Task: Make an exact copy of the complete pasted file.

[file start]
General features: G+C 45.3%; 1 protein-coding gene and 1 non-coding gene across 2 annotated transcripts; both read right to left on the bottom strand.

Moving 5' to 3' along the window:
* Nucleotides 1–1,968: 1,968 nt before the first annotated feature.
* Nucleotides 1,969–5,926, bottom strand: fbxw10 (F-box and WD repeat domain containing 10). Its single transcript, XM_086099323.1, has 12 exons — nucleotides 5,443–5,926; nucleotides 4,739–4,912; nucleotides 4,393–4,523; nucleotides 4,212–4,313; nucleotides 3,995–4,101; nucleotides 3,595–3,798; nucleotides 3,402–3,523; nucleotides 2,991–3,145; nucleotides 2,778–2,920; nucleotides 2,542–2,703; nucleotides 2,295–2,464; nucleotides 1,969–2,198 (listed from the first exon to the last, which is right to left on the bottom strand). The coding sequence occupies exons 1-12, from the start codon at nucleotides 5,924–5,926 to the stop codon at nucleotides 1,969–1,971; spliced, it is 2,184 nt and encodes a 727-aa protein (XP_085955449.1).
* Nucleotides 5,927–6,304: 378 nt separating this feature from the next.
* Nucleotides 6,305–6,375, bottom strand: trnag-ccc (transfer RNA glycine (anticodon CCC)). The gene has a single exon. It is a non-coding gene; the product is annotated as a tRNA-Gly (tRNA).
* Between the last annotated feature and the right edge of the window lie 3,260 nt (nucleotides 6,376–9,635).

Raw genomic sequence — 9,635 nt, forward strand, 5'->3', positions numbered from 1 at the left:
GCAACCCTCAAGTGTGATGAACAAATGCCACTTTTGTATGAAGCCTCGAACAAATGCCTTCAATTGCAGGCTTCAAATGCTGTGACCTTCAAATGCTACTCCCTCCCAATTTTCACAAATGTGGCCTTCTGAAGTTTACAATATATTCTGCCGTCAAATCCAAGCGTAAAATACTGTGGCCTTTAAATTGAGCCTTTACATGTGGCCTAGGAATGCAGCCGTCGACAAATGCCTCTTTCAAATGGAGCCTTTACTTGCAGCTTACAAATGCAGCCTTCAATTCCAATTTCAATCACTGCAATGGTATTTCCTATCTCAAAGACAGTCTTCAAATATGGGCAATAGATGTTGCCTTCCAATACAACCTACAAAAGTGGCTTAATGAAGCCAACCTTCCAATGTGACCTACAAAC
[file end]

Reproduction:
General features: G+C 45.3%; 1 protein-coding gene and 1 non-coding gene across 2 annotated transcripts; both read right to left on the bottom strand.

Moving 5' to 3' along the window:
* Nucleotides 1–1,968: 1,968 nt before the first annotated feature.
* Nucleotides 1,969–5,926, bottom strand: fbxw10 (F-box and WD repeat domain containing 10). Its single transcript, XM_086099323.1, has 12 exons — nucleotides 5,443–5,926; nucleotides 4,739–4,912; nucleotides 4,393–4,523; nucleotides 4,212–4,313; nucleotides 3,995–4,101; nucleotides 3,595–3,798; nucleotides 3,402–3,523; nucleotides 2,991–3,145; nucleotides 2,778–2,920; nucleotides 2,542–2,703; nucleotides 2,295–2,464; nucleotides 1,969–2,198 (listed from the first exon to the last, which is right to left on the bottom strand). The coding sequence occupies exons 1-12, from the start codon at nucleotides 5,924–5,926 to the stop codon at nucleotides 1,969–1,971; spliced, it is 2,184 nt and encodes a 727-aa protein (XP_085955449.1).
* Nucleotides 5,927–6,304: 378 nt separating this feature from the next.
* Nucleotides 6,305–6,375, bottom strand: trnag-ccc (transfer RNA glycine (anticodon CCC)). The gene has a single exon. It is a non-coding gene; the product is annotated as a tRNA-Gly (tRNA).
* Between the last annotated feature and the right edge of the window lie 3,260 nt (nucleotides 6,376–9,635).

Raw genomic sequence — 9,635 nt, forward strand, 5'->3', positions numbered from 1 at the left:
GCAACCCTCAAGTGTGATGAACAAATGCCACTTTTGTATGAAGCCTCGAACAAATGCCTTCAATTGCAGGCTTCAAATGCTGTGACCTTCAAATGCTACTCCCTCCCAATTTTCACAAATGTGGCCTTCTGAAGTTTACAATATATTCTGCCGTCAAATCCAAGCGTAAAATACTGTGGCCTTTAAATTGAGCCTTTACATGTGGCCTAGGAATGCAGCCGTCGACAAATGCCTCTTTCAAATGGAGCCTTTACTTGCAGCTTACAAATGCAGCCTTCAATTCCAATTTCAATCACTGCAATGGTATTTCCTATCTCAAAGACAGTCTTCAAATATGGGCAATAGATGTTGCCTTCCAATACAACCTACAAAAGTGGCTTAATGAAGCCAACCTTCCAATGTGACCTACAAAC